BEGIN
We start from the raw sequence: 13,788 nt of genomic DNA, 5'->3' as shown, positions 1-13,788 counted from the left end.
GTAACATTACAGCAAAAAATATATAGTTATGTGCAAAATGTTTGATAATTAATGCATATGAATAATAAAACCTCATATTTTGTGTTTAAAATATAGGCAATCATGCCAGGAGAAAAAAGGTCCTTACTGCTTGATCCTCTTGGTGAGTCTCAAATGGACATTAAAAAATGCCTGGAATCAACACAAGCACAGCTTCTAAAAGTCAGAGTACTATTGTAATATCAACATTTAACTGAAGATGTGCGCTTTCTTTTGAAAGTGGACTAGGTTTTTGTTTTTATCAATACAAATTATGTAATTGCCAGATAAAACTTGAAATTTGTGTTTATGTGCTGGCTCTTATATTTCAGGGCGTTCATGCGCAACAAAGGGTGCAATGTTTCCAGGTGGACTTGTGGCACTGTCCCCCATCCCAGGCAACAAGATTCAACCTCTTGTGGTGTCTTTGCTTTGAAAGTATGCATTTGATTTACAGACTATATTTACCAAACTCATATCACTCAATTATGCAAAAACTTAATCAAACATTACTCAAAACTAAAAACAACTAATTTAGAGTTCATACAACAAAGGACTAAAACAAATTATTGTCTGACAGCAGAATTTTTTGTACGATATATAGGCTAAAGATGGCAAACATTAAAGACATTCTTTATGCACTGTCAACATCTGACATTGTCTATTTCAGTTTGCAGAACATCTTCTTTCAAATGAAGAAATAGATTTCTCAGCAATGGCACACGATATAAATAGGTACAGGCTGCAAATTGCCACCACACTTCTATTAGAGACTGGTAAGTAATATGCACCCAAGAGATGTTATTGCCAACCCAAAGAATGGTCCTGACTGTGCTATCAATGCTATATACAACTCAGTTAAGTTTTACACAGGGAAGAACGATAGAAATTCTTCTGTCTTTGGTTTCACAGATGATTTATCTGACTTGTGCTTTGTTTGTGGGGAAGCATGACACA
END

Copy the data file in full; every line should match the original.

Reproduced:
We start from the raw sequence: 13,788 nt of genomic DNA, 5'->3' as shown, positions 1-13,788 counted from the left end.
GTAACATTACAGCAAAAAATATATAGTTATGTGCAAAATGTTTGATAATTAATGCATATGAATAATAAAACCTCATATTTTGTGTTTAAAATATAGGCAATCATGCCAGGAGAAAAAAGGTCCTTACTGCTTGATCCTCTTGGTGAGTCTCAAATGGACATTAAAAAATGCCTGGAATCAACACAAGCACAGCTTCTAAAAGTCAGAGTACTATTGTAATATCAACATTTAACTGAAGATGTGCGCTTTCTTTTGAAAGTGGACTAGGTTTTTGTTTTTATCAATACAAATTATGTAATTGCCAGATAAAACTTGAAATTTGTGTTTATGTGCTGGCTCTTATATTTCAGGGCGTTCATGCGCAACAAAGGGTGCAATGTTTCCAGGTGGACTTGTGGCACTGTCCCCCATCCCAGGCAACAAGATTCAACCTCTTGTGGTGTCTTTGCTTTGAAAGTATGCATTTGATTTACAGACTATATTTACCAAACTCATATCACTCAATTATGCAAAAACTTAATCAAACATTACTCAAAACTAAAAACAACTAATTTAGAGTTCATACAACAAAGGACTAAAACAAATTATTGTCTGACAGCAGAATTTTTTGTACGATATATAGGCTAAAGATGGCAAACATTAAAGACATTCTTTATGCACTGTCAACATCTGACATTGTCTATTTCAGTTTGCAGAACATCTTCTTTCAAATGAAGAAATAGATTTCTCAGCAATGGCACACGATATAAATAGGTACAGGCTGCAAATTGCCACCACACTTCTATTAGAGACTGGTAAGTAATATGCACCCAAGAGATGTTATTGCCAACCCAAAGAATGGTCCTGACTGTGCTATCAATGCTATATACAACTCAGTTAAGTTTTACACAGGGAAGAACGATAGAAATTCTTCTGTCTTTGGTTTCACAGATGATTTATCTGACTTGTGCTTTGTTTGTGGGGAAGCATGACACA